New Challenges Ahead

Sept. 14, 2012
Yale introduces "cylinderless" deadbolt lock

Electronic security is quickly making its way into every corner of the security industry. What began as a trickle twenty years ago has now become a steady stream of new product introductions.  The first noticeable change happened in the hotel industry. Card access has become a normal part of hotel locking systems except for the very smallest rental cabin units deep in the back woods.  Electronic automotive security quickly followed and few new cars sold today do not have some type of transponder security. It is a must in Canada.               

Electronic safe were first introduced in quantity approximately twenty years ago. Every popular safe manufacturer now offers the option of furnishing either an electronic or mechanical safe lock for their safe cabinets.

Yale Locks & Hardware, an Assa Abloy Group Company, has just introduced the "cylinderless deadbolt."   The announcement continues, "The new lock provides a major upgrade in security by eliminating the most vulnerable element of the lock. Through the absence of the cylinder, lock picking and bumping are virtually impossible."   This new Yale deadbolt lock has a touch screen for manual operation and also contains a modular design for receiving locking and unlocking instructions from web-enabled devices.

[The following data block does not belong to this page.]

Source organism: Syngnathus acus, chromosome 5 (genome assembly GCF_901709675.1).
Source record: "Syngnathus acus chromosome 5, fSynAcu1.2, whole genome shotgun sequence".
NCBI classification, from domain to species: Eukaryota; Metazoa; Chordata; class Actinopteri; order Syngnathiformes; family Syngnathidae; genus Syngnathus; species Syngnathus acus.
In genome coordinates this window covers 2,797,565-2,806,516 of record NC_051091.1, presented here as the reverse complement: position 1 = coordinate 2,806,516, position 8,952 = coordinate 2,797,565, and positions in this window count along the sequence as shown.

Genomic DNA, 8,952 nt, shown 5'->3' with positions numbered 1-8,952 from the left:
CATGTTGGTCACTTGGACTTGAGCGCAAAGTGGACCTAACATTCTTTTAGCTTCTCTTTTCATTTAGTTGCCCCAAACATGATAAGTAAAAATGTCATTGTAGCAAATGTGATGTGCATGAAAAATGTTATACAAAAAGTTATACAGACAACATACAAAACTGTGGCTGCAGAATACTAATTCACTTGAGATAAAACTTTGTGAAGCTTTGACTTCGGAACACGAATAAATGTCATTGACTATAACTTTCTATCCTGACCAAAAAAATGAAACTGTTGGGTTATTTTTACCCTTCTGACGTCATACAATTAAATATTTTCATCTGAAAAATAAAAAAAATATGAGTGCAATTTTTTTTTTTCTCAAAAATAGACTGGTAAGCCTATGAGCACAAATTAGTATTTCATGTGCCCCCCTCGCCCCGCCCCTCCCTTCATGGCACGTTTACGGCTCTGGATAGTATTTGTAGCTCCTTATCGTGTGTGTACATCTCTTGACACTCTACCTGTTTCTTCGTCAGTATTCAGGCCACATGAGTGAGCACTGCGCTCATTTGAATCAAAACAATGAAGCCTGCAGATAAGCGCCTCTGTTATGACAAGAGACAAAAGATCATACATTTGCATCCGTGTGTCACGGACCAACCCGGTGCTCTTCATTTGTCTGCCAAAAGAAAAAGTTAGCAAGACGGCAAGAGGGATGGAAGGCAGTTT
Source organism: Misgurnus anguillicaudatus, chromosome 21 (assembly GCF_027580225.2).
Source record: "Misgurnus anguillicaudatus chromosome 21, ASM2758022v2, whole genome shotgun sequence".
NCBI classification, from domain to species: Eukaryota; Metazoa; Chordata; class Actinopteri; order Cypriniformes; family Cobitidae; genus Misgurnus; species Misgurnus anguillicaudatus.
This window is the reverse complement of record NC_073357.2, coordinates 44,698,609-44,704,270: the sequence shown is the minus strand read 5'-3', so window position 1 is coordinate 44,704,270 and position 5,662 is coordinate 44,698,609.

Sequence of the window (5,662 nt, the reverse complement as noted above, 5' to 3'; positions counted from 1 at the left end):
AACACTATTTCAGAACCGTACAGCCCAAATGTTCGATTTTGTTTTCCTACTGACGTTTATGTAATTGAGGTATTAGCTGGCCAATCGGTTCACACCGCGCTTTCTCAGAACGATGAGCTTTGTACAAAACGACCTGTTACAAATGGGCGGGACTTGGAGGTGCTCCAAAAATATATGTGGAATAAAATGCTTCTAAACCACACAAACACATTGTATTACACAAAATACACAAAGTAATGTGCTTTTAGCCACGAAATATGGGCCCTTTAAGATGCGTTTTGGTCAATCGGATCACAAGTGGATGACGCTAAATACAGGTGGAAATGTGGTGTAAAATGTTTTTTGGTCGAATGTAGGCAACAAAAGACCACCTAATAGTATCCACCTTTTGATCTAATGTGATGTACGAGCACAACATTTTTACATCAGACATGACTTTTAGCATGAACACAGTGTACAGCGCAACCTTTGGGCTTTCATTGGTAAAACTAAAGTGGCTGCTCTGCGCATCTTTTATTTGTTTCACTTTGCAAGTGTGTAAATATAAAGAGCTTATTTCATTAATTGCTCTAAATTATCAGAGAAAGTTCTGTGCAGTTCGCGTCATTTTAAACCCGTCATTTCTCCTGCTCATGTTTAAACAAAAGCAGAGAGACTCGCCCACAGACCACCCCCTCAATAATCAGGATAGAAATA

When electronic versions of automotive locks and hotel locks were invented, a key bypass system was incorporated as a backup in case of electronic malfunction.  Lock cylinders were located in odd places like under a snap-off cover on VW door handles or on the bottom of the escutcheon plate on some hotel locks. But they were there. Up until now, virtually every single door accesss control lock in existence has a bypass cylinder as standard equipment.

Most electronic safe locks do not have a key bypass system. When a safe lock fails, the only option is to drill. Safe companies or inventive locksmiths have discovered places to drill usually in some area where a probe could be inserted to move the safe lock to an unlocked position. If the new Yale Cylinderless Lock is any indication of future trends, a whole new chapter in drill points for commercial locks is about to be written.